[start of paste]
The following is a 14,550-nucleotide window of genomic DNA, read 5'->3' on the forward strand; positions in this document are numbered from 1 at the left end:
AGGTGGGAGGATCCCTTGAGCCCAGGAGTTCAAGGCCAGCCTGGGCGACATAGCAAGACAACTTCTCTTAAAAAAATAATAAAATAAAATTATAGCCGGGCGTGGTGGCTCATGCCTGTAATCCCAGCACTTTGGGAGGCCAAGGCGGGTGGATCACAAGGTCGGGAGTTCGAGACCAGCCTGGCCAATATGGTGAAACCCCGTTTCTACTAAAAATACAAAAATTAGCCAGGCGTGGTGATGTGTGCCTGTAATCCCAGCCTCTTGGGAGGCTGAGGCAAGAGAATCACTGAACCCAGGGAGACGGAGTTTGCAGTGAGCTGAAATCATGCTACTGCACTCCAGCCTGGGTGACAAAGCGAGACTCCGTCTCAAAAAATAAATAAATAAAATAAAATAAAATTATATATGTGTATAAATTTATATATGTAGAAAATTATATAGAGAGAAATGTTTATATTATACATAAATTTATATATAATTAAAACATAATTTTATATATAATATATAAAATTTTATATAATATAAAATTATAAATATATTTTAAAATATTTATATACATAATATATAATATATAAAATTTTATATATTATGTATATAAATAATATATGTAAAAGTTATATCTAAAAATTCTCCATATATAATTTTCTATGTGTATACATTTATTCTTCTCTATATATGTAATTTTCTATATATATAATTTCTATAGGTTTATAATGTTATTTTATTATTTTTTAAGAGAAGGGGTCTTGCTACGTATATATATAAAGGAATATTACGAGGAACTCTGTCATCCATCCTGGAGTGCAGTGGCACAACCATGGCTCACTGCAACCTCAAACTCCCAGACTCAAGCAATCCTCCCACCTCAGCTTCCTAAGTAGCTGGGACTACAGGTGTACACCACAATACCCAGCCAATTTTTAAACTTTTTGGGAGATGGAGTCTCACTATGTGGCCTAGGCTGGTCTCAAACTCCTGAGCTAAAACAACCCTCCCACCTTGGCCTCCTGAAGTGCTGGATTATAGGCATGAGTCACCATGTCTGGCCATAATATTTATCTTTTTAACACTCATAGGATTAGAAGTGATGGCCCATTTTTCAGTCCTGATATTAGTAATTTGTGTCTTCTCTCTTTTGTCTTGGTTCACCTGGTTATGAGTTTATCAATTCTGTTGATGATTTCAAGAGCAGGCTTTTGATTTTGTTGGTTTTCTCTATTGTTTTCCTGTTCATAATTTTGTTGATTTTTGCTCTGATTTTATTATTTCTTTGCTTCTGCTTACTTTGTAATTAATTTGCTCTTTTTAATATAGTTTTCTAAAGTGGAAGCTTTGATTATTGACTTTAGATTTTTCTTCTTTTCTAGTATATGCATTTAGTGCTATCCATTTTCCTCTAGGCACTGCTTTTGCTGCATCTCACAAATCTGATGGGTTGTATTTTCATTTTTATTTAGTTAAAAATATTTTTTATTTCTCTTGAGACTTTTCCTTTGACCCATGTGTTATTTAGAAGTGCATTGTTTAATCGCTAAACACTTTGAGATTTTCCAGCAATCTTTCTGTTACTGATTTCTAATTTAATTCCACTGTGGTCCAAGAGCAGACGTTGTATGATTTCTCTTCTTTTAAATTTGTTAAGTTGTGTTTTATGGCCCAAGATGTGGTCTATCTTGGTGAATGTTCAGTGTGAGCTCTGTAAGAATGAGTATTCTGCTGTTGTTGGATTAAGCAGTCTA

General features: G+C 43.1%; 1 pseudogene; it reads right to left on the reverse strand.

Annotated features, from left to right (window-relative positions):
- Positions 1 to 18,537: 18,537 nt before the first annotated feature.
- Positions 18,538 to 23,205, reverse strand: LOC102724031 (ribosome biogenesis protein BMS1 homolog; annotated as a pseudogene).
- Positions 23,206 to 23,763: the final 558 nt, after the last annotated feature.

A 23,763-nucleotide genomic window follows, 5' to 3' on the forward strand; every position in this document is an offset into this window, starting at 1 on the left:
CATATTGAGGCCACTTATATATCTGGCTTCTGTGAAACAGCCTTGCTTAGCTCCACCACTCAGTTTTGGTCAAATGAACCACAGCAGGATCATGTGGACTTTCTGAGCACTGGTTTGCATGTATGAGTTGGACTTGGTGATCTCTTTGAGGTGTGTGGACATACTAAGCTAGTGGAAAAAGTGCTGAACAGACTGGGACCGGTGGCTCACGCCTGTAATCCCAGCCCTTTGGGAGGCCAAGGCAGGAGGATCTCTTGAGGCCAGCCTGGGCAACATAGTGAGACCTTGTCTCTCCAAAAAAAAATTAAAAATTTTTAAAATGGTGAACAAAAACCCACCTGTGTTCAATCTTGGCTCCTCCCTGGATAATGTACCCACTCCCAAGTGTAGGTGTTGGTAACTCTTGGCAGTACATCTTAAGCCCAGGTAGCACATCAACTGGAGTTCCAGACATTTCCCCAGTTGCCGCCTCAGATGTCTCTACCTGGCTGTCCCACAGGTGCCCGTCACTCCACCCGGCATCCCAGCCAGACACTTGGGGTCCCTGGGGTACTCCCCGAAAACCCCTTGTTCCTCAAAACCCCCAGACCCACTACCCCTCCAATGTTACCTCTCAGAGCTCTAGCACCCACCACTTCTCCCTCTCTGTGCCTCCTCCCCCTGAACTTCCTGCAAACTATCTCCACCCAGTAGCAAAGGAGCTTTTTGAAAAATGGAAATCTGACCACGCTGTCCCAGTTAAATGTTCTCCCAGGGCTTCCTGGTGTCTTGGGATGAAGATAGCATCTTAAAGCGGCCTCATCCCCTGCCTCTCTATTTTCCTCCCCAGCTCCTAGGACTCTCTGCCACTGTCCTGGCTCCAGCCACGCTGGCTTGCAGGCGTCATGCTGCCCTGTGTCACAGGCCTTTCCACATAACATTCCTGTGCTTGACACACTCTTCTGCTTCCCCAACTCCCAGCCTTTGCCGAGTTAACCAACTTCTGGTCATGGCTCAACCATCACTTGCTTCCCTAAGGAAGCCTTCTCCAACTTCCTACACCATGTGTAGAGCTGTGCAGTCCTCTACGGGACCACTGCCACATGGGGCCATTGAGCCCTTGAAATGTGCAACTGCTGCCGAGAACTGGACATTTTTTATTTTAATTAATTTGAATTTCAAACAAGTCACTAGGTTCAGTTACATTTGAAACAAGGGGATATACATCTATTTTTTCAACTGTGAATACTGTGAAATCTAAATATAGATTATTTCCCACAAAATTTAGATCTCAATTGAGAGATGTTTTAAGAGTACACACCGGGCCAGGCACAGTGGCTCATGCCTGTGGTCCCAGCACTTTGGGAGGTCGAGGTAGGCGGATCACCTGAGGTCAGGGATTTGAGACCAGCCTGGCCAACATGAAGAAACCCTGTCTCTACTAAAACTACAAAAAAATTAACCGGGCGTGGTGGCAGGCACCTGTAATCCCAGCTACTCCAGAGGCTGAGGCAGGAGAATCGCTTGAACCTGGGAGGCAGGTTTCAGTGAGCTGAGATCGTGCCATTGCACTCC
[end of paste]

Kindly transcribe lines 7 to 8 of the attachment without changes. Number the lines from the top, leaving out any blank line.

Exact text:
- Positions 23,206 to 23,763: the final 558 nt, after the last annotated feature.

A 23,763-nucleotide genomic window follows, 5' to 3' on the forward strand; every position in this document is an offset into this window, starting at 1 on the left: